Transportation. Electric or at the very least hybrid powered planes are just around the corner. The very companies designing those planes right now say that they will be the perfect vehicle for short hop flights of 200-300km, which would remove a lot of greenhouse gas emissions. Electric cars are currently a luxury option, but intense competition will make them affordable even for budget conscious vehicle owners in the very near future. In fact, autonomous electric vehicles could dramatically change the vehicle landscape more than we can imagine, as it might not be necessary to own a vehicle anymore if you can summon a ride at will. Governments have seen the value of subsidizing first adopter electric vehicle owners in the past. I think the next smart thing to do would be to offer large tax rebates to people who adopt the new reality of shunning outright vehicle ownership. Autonomous, on demand vehicles will reduce if not outright eliminate the need for endless parking garages, and most of on street parking. It would eliminate the need for low density public transit, which has always been a hard pill for municipalitites to swallow. Uber is already making inroads in solving last mile transit problems for smaller towns and cities in the last few years. Whole residential neighbourhoods could be reimagined as well. You can build a whole new kind of neighbourhood when people don't own their own vehicles anymore. Goodbye attached or unattached garages and parking pads on your property. This gives you more of your yard back, or makes it possible for higher density, neither of which is a bad thing. It wouldn't even be necessary to build massive roadways passing by every single house. You could walk a few extra metres to catch your ride at a pullover station just in time for it to arrive. You could build little parks for 10-20 homes right in their back yards, eliminating the safety issues of kids having to cross streets to get to a safe play area.

The power grid. The excuse the utilities have always used to argue against serving more of the power grid with renewable energy has been our apparent inability to store power. The wind doesn't always blow and the sun doesn't always shine they say. This may be true, but there are a lot of times when the wind does blow when we don't even need the energy (overnight), and it could be stored for when it is needed. It sounds impossible, but other jurisdictions have been doing it on a small scale for over a decade. Excess power can be used to pump water to a high elevation reservoir (easily done in our Rocky Mountain areas), which would power hydroelectric generators when the wind takes a rest. Excess power generated from solar can now be stored in massive lithium battery banks thanks to new storage solutions from Tesla and others. This kind of solution is already online in the southern US desert states and parts of Australia and it's a matter of time before we see this kind of grid storage everywhere. This removes all remaining excuses for bringing more and more wind and solar generation online. Fun fact: one of the top 3 solar panel builders is in Canada. How come most people don't know this? Fun fact #2: Calgary has 333 sunny days per year on average, as does most of southern Alberta. Sounds like the perfect place to leverage solar in a massive way. Southern Saskatchewan could do the same.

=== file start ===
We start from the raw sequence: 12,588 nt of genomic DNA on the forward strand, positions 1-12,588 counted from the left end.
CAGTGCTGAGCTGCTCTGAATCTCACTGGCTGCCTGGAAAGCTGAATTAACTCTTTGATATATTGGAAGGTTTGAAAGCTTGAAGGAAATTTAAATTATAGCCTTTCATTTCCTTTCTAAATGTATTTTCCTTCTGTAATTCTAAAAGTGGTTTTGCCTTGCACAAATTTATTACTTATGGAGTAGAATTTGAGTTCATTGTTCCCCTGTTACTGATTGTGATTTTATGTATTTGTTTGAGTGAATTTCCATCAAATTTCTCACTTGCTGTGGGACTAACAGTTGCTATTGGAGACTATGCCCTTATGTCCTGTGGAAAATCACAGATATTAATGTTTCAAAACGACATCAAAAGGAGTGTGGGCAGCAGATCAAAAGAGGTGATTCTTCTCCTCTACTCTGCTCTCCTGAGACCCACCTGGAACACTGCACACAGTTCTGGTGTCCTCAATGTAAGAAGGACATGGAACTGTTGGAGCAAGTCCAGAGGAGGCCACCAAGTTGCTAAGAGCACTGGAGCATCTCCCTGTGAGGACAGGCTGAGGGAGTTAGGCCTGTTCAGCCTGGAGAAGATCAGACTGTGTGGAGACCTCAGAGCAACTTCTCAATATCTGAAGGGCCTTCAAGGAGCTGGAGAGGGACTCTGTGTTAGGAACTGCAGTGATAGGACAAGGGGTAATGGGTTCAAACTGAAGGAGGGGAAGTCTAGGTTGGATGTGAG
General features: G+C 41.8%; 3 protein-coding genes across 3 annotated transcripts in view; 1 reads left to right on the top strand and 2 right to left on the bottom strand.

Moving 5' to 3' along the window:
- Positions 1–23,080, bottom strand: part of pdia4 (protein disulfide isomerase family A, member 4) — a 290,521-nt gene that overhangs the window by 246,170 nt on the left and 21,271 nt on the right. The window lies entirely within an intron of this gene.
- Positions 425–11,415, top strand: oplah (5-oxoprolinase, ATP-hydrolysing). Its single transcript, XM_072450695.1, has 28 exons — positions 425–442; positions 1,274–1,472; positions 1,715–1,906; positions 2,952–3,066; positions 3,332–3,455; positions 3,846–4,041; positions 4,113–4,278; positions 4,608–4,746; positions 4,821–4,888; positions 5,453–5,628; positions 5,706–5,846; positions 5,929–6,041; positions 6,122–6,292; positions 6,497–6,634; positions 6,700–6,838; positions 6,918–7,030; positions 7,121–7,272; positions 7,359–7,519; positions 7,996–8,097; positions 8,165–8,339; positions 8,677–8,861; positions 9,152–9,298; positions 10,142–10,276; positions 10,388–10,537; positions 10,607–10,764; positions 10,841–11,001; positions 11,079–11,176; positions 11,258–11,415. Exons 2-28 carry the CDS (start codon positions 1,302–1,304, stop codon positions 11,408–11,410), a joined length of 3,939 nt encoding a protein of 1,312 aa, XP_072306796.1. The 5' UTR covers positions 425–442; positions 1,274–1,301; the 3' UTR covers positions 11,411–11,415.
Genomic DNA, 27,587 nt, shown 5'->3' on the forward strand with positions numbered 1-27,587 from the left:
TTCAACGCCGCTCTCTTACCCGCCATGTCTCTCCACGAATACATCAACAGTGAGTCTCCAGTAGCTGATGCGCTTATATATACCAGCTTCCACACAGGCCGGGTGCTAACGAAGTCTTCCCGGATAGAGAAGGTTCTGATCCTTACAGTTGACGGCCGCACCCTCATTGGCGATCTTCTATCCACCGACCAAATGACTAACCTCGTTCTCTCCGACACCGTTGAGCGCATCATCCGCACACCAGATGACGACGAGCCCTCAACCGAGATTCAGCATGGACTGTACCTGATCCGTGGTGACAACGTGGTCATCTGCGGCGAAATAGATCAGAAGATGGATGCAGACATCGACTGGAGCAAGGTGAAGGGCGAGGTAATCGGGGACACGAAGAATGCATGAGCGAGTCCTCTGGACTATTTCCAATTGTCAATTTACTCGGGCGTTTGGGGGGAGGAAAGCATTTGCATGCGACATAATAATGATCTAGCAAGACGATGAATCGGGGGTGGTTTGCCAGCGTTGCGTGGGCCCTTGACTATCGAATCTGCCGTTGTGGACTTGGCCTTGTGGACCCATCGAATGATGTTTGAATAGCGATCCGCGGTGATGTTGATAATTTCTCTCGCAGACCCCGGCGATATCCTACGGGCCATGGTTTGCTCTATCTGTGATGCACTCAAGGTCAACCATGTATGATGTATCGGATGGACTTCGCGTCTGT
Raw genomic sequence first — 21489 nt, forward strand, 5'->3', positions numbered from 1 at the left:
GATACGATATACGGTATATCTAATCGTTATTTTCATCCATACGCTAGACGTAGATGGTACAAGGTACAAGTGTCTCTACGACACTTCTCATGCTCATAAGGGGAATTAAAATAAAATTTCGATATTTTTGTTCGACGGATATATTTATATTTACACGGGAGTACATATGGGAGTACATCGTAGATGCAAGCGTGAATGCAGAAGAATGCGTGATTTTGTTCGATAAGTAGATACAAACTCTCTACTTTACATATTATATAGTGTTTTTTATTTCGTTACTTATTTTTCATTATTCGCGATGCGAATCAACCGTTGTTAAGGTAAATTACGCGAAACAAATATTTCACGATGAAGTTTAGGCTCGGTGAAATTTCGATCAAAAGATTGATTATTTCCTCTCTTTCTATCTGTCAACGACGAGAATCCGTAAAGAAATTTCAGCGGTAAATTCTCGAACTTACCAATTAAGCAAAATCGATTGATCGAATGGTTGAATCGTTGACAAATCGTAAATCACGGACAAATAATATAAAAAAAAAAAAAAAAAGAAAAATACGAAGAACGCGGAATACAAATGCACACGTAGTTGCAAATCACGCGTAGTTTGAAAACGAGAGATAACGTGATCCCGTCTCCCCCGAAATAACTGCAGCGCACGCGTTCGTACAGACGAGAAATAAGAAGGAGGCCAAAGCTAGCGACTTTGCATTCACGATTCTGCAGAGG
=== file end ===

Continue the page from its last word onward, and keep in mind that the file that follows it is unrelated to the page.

Agri-solar. As I blogged about in April 2016, solar could transform how we farm as well. Considering how precious water is, and how hard it is to farm a larger variety of crops in areas with long, hard winters, solar could make it possible to heat and light greenhouses while conserving water in a closed agro-system. With energy left over to top up the grid. Germany is even testing solar farms where the panels are raised high enough and spaced apart far enough to allow for crops underneath.

I look forward to a Canada that leads the world in the transformation, so that we can go from fossil fuel dependancy, to purely fossil fuel export, to keeping it in the ground and exporting the green technology that will replace it. We can lead this movement, or sit back and watch it happen everywhere else first.